Sitting has been getting a lot of attention lately with multiple studies showing the detrimental affects long periods of inactivity has on your health. People are sitting an average of 9 hours a day at work, in their cars and at home watching TV, which is about 2.5 hours longer than they are sleeping.
Sitting more than 6 hours day has some scary consequences including:
- The risk of heart disease increases by up to 64%
- Your life expectancy drops by 2-7 years.
- You increase your risk of colorectal cancer and breast cancer (they estimate 90,000 new cases a year are from sitting)
- For every 2 hours you spend sitting down, your chance of contracting diabetes goes up 7%,
- You are more likely to have insomnia and depression
And perhaps scariest of all is your otherwise healthy lifestyle doesn’t help counteract all the hours in the chair. That’s because siting for long periods of time cause your body to shut down on the metabolic level – your circulation slows and you burn fewer calories. Fat burning enzymes reduce to 50% and maybe one of the reasons you may not be able to lose weight.
When you sit your hip flexors and hamstrings shorten and tighten while spine supporting muscles become weak and stiff. This can lead to problems like chronic lower back pain.
Sitting also decreases your mobility, restricting your body from getting full range of motion and affects the development of strength, power and speed you can perform a movement with. Poor mobility is demonstrated in CrossFit movements that require both stability and flexibility – such as overhead squats.
During his recent mobility clinic, Coach Matt talked about how many people associate injury with intense exercise like running and CrossFit. However, it’s not the movement patterns that cause issues, rather damage and dysfunction caused from bad daily habits like sitting too long. The exercise merely highlights these dysfunctions.
With all the detrimental affects, it’s easy to see why sitting is being called the new smoking; each hour of sitting is equivalent of smoking a cigarette.
Start being aware of how much time you are spending sitting down and look for ways to reduce time. Here’s some easy ways you can do this:
1. Use a stand up desk.
Standing at your desk causes you to burn 50% more calories an hour than sitting. It also alleviates the pressure on the spine, organs and joints that sitting creates. While at first it may seem that it’s easier to work sitting down, after working standing you’ll notice that you have more energy and that helps you to work more effectively.
You can get an adjustable desk for a few hundred dollars, or can convert your existing desk for as little as $30. There are a lot of creative examples available online on how to do this.
I converted my desk using two folding stools and a shelf from Home Depot. Simple, cheap and what it lacks in elegance it makes up in for by requiring absolutely no skill or power tools to put together.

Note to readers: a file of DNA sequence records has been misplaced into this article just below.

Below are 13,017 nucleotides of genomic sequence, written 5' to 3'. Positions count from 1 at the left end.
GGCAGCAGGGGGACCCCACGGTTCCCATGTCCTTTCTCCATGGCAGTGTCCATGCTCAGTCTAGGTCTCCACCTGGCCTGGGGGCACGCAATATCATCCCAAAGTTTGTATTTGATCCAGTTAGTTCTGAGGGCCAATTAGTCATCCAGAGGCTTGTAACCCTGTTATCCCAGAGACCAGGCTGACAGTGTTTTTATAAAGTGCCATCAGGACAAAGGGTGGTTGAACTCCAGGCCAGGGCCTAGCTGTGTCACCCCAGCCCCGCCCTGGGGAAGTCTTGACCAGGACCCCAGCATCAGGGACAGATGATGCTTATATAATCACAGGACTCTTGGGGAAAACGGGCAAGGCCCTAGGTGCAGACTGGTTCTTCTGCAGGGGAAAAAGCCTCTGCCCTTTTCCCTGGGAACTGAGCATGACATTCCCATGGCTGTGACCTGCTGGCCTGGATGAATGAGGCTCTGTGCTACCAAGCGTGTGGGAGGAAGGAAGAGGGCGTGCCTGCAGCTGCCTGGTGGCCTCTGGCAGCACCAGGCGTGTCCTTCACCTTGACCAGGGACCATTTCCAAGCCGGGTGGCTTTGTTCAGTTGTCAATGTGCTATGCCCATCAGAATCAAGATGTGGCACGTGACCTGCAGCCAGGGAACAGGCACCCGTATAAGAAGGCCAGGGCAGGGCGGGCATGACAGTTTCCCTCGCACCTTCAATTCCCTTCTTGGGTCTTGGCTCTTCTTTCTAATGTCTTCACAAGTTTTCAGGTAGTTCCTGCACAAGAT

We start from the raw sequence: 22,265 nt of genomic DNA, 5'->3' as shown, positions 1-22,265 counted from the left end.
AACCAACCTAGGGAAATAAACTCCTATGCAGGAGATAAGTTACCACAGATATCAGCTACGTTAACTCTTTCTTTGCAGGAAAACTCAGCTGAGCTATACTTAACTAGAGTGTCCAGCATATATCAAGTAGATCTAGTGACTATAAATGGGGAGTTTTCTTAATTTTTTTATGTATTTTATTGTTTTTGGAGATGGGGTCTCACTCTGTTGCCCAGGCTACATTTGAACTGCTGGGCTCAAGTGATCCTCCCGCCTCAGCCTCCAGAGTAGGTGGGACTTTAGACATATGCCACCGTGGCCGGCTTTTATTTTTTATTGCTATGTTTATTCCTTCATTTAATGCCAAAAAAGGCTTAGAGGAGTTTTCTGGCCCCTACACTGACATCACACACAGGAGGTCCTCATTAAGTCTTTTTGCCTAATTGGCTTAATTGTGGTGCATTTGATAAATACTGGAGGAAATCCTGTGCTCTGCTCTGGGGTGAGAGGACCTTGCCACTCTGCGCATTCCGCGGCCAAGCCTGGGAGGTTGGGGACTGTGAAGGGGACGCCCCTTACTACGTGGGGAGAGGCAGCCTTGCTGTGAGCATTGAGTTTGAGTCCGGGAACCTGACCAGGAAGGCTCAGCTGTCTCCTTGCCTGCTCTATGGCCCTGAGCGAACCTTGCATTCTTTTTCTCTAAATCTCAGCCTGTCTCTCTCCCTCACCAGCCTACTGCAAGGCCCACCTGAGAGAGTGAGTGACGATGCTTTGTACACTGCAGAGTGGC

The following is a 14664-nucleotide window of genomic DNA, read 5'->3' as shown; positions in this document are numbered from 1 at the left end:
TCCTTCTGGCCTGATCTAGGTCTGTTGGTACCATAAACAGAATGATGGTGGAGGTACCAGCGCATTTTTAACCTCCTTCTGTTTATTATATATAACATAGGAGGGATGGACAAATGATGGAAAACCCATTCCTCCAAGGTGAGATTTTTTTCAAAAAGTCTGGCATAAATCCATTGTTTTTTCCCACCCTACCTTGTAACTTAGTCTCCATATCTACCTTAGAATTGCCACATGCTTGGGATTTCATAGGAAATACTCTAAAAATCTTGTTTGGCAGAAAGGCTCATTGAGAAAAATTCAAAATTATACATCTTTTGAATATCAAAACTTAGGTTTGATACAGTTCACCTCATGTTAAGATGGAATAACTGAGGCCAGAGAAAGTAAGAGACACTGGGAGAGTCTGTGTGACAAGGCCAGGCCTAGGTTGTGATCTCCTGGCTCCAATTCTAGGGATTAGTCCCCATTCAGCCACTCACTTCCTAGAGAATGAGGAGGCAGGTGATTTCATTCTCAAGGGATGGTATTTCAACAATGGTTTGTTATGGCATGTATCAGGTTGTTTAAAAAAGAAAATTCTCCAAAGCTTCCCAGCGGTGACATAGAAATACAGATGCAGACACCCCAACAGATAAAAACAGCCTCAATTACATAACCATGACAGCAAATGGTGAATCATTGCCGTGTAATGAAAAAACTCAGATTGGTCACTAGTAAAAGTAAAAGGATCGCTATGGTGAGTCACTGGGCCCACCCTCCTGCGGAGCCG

2. Change how you watch TV
TV is the modern meditation. People use it relax and unwind, but much like smoking, the illusion of relaxation hides the bigger problems it creates. On top of all the problems from sitting, the blue light emitted from electrical devices halt the production of melatonin, throws off your biological clock and disrupts your sleep which affects your mood and health.
Minimize your TV consumption to less than 2 hours a day and stop watching a couple of hours before you want to sleep. If you are watching TV, instead of being a couch potato:
- Mobilize – if you are going to be in the pain cave, you might as well be entertained.
- Watch TV on your laptop while you do housework
- Exercise during the commercials or as a game during the show – check out our Inspiration to Sit Less Pinterest board for example workouts.
3. Mobilize your hips regularly when sitting for longer than 5 minutes.
By mobilizing regularly throughout your day as you are sitting, you prevent the muscle from shortening and the joint becoming stiff.
Start by bending your leg across your opposite knee.
You can play around with position of the knee to stretch different muscles.
Keep spine straight and core tight. Stick butt back and fold forward.
If you experience pain, support your knee by holding it closer to your body.
Hold for at least 1 minute on each side and repeat regularly as you sit.
4. Move around regularly
When you do have to sit, set an alarm to get up and move around. Go for a 10 minute walk every hour. If you are at work try turning some of your regular activities into opportunities to stand and move around:
- Visit your colleagues instead of emailing them
- Stand while talking on the phone.
- Go on walking meetings where possible.
- Take an active lunch break
5. Prioritize mobility
Mobility is just important as your WODs. By understanding where your personal mobility issues lie, you can begin to focus on bringing your body back into balance. Some ways you can do this are:
- Attend the Mobility WODs on Tuesday and Thursdays at 8:30am.
- Mobilize before and after your workouts.
- Test your functional movement across 7 core exercises during the Mobility Clinic and create a plan to improve your overall mobility.
- Get regular massages to help lengthen the muscles.
We’d love to hear some of your tips to sit less. Share them with us in the comments below.